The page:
The Louvre’s Little Brother

Who knew the Louvre had a little brother?

(Besides everyone in France.)

In Lens, which is about two hours from Paris, 30 minutes from Lille, and 1.5 hours from Brussels, there is a museum called Louvre-Lens.

Yep, that Louvre. 

In 2003, it was announced that there would be a regional branch of the Louvre. Several cities put together proposals, and Lens, a former mining town, ended up winning.

The Louvre-Lens was built on a former mine yard. It opened in 2012. 

And besides the name and the Pritzer Architecture Prize award-winning museum, there’s something the museum does that’s a little out of the ordinary.

They put 5,000 years of history – 200 masterpieces and works – on display in the same room.

The Gallery of Time (Galerie du Temps) is their wildcard, their shot at something different. 

Whereas museums might trend toward familiar organizational patterns (art by the same artist goes here, art from this period goes there, the gift shop where everyone wants to go is at the end), they tried something different.

And different means taking a risk.

The art history professor who told us about the Louvre’s little brother wasn’t having it.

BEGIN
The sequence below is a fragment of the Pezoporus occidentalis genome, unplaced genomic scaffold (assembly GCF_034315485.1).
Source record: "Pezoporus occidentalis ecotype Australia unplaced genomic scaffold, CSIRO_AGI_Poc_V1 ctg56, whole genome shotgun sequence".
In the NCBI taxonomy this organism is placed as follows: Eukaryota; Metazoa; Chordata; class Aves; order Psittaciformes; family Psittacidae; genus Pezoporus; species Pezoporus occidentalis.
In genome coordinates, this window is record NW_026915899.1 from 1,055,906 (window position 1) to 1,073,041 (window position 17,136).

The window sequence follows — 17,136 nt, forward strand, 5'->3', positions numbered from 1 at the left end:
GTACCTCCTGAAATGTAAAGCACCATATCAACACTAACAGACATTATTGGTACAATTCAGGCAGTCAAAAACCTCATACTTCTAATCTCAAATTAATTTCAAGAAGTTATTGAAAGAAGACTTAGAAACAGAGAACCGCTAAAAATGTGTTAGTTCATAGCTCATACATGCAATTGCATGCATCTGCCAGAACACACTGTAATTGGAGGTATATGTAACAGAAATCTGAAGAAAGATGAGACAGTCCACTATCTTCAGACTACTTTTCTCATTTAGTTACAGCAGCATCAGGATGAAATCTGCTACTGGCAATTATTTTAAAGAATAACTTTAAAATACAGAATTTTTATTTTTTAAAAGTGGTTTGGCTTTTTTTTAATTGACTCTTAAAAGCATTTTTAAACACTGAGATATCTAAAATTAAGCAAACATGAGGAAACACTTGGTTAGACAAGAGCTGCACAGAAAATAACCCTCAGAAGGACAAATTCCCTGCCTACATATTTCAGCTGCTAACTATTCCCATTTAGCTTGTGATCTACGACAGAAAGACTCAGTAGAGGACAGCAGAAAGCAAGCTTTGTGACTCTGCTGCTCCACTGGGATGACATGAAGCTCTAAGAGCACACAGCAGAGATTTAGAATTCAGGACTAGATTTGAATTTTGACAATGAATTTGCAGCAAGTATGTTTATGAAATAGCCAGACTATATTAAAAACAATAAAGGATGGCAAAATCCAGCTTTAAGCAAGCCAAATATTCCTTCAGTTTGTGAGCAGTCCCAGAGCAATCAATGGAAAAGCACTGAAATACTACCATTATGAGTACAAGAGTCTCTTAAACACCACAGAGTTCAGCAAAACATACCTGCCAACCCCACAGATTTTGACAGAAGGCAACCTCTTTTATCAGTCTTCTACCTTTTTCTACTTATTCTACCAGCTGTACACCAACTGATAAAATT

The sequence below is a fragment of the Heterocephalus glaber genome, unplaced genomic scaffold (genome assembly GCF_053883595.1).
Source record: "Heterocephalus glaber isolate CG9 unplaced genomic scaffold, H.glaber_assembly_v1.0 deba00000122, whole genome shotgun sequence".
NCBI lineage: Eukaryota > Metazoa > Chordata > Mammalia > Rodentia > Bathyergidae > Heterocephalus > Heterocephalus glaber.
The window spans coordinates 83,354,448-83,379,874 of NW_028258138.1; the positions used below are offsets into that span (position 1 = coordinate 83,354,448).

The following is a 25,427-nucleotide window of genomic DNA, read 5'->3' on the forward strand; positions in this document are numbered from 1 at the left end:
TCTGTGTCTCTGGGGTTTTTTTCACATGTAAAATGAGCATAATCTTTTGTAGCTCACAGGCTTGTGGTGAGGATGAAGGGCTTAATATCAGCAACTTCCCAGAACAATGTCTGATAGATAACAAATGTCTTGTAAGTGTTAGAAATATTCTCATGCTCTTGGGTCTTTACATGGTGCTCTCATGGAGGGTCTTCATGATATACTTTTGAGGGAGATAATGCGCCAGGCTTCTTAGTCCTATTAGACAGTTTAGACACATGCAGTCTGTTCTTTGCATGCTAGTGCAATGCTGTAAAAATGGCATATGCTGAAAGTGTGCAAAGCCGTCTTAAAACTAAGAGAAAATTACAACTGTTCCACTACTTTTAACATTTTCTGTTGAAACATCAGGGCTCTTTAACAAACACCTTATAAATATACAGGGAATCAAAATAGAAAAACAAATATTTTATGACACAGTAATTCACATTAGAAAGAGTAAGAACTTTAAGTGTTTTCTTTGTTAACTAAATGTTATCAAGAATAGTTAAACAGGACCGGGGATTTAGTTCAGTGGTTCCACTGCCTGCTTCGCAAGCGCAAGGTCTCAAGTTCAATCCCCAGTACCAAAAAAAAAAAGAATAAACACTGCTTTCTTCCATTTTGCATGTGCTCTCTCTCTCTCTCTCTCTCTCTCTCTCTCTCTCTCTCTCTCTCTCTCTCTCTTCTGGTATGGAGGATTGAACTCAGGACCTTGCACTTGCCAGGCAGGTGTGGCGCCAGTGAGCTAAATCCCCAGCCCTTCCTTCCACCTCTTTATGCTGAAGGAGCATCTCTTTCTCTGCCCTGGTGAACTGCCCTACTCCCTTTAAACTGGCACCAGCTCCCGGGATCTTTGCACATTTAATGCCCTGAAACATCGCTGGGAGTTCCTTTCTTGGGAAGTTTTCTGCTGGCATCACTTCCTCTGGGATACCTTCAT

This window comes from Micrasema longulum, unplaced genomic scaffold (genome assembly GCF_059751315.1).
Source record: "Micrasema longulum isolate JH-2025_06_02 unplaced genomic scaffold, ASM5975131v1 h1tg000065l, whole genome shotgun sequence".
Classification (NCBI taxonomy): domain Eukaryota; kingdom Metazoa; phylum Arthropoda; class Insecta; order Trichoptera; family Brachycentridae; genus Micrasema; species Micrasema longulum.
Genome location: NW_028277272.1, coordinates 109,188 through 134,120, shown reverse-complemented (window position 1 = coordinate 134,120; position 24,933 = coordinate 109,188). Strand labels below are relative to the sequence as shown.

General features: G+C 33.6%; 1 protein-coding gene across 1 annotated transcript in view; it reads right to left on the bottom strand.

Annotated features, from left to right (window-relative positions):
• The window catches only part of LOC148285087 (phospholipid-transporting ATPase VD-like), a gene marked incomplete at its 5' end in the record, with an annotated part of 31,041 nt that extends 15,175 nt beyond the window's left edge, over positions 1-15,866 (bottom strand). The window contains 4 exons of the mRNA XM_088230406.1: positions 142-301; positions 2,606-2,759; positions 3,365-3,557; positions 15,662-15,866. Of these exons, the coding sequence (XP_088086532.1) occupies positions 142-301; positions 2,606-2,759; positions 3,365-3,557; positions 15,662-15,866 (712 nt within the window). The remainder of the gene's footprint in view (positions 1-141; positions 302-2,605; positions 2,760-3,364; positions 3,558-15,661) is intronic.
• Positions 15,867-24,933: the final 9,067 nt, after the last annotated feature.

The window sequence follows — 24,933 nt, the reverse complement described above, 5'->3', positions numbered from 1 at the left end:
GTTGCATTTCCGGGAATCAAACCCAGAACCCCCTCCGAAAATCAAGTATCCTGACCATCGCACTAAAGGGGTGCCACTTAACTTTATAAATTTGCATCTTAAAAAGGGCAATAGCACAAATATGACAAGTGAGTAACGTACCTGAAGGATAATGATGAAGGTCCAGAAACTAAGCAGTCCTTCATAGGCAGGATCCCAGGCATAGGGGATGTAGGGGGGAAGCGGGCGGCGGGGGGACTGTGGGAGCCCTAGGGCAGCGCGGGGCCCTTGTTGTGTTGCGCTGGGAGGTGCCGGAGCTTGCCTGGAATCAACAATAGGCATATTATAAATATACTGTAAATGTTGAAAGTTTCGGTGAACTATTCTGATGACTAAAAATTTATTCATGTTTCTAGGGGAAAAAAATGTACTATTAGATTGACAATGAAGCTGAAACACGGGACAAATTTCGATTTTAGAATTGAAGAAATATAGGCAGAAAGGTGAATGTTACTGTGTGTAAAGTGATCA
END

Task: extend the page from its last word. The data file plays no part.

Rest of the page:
He’s quoted saying lots of things (none of them good) about the museum in a French paper.

But being able to see artifacts from the 4th millennium BC through the mid-19th century, all in one go, is an experience that’s unlike any other. 

Maybe it’s not for everyone.

But if I know anything about little brothers, sometimes they have to act out to get a little attention. 

(Even more so when their big brother gets 10 million visitors a year.)

So, what risks are worth taking to raise a stir with what you’re doing?

I’m not saying just to do it for fun. The Louvre-Lens has an interesting argument. Art historians might be perplexed, but people are still coming.

What conventions could you try challenging?

And will you be okay when the disagreements come?

Because they will. But that’s okay. It’s part of the process, part of figuring out your identity, and part of learning how not to just be the little brother any longer.

(But whatever you do, don’t mess with the gift shop.)

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